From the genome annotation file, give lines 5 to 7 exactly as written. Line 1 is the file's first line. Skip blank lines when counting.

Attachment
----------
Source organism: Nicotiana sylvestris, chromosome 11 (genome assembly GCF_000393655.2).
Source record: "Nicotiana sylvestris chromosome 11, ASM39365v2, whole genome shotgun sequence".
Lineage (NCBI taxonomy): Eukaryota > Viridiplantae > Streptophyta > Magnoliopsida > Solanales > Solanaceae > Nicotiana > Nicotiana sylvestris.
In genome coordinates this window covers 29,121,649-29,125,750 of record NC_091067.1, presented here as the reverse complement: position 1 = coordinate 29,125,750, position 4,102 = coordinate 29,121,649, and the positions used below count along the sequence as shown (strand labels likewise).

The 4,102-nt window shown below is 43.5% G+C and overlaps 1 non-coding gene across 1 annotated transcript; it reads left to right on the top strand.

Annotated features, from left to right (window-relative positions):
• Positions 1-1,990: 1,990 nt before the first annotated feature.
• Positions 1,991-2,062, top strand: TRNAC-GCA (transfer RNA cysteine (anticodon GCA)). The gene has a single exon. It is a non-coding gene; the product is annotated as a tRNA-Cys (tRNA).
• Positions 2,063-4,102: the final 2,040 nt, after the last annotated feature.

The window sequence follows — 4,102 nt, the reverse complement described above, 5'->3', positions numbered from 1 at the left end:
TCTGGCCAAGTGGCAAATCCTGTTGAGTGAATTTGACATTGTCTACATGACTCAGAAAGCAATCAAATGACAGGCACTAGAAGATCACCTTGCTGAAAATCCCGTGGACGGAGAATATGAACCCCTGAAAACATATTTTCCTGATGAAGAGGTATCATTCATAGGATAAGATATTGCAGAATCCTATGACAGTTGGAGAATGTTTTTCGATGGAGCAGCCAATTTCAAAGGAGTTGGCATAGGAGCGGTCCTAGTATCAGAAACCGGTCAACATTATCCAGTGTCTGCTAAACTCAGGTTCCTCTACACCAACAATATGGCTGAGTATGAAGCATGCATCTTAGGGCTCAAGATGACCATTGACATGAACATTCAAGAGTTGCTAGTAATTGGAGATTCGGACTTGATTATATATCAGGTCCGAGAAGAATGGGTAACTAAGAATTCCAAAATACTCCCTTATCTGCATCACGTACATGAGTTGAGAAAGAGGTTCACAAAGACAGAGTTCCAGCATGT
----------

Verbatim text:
The 4,102-nt window shown below is 43.5% G+C and overlaps 1 non-coding gene across 1 annotated transcript; it reads left to right on the top strand.

Annotated features, from left to right (window-relative positions):
• Positions 1-1,990: 1,990 nt before the first annotated feature.